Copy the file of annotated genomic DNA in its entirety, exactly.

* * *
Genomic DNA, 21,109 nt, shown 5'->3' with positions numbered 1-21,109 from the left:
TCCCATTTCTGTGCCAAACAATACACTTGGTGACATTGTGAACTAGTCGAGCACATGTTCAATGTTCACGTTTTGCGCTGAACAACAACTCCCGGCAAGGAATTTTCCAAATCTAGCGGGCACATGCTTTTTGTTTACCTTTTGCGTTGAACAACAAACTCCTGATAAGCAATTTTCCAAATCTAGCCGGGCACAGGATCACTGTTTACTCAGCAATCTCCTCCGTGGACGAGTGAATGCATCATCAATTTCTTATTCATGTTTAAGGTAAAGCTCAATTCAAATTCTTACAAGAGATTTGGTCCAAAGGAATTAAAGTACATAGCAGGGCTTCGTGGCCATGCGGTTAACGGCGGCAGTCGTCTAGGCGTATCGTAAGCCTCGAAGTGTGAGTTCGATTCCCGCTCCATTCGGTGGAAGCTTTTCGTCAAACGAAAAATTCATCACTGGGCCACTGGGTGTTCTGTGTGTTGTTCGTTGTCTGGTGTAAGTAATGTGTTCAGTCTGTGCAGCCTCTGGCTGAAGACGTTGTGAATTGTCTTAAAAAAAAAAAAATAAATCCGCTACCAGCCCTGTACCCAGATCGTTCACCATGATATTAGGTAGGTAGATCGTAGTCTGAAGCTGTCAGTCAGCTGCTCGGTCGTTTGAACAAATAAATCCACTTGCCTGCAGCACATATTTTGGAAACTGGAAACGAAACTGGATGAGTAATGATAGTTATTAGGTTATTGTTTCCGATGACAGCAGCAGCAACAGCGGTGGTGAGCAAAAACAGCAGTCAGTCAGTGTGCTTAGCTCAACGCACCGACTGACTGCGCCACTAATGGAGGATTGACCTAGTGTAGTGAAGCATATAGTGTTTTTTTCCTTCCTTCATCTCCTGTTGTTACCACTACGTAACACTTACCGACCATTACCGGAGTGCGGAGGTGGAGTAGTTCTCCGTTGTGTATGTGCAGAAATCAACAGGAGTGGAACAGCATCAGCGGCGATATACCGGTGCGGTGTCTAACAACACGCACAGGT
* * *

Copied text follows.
Genomic DNA, 21,109 nt, shown 5'->3' with positions numbered 1-21,109 from the left:
TCCCATTTCTGTGCCAAACAATACACTTGGTGACATTGTGAACTAGTCGAGCACATGTTCAATGTTCACGTTTTGCGCTGAACAACAACTCCCGGCAAGGAATTTTCCAAATCTAGCGGGCACATGCTTTTTGTTTACCTTTTGCGTTGAACAACAAACTCCTGATAAGCAATTTTCCAAATCTAGCCGGGCACAGGATCACTGTTTACTCAGCAATCTCCTCCGTGGACGAGTGAATGCATCATCAATTTCTTATTCATGTTTAAGGTAAAGCTCAATTCAAATTCTTACAAGAGATTTGGTCCAAAGGAATTAAAGTACATAGCAGGGCTTCGTGGCCATGCGGTTAACGGCGGCAGTCGTCTAGGCGTATCGTAAGCCTCGAAGTGTGAGTTCGATTCCCGCTCCATTCGGTGGAAGCTTTTCGTCAAACGAAAAATTCATCACTGGGCCACTGGGTGTTCTGTGTGTTGTTCGTTGTCTGGTGTAAGTAATGTGTTCAGTCTGTGCAGCCTCTGGCTGAAGACGTTGTGAATTGTCTTAAAAAAAAAAAAATAAATCCGCTACCAGCCCTGTACCCAGATCGTTCACCATGATATTAGGTAGGTAGATCGTAGTCTGAAGCTGTCAGTCAGCTGCTCGGTCGTTTGAACAAATAAATCCACTTGCCTGCAGCACATATTTTGGAAACTGGAAACGAAACTGGATGAGTAATGATAGTTATTAGGTTATTGTTTCCGATGACAGCAGCAGCAACAGCGGTGGTGAGCAAAAACAGCAGTCAGTCAGTGTGCTTAGCTCAACGCACCGACTGACTGCGCCACTAATGGAGGATTGACCTAGTGTAGTGAAGCATATAGTGTTTTTTTCCTTCCTTCATCTCCTGTTGTTACCACTACGTAACACTTACCGACCATTACCGGAGTGCGGAGGTGGAGTAGTTCTCCGTTGTGTATGTGCAGAAATCAACAGGAGTGGAACAGCATCAGCGGCGATATACCGGTGCGGTGTCTAACAACACGCACAGGT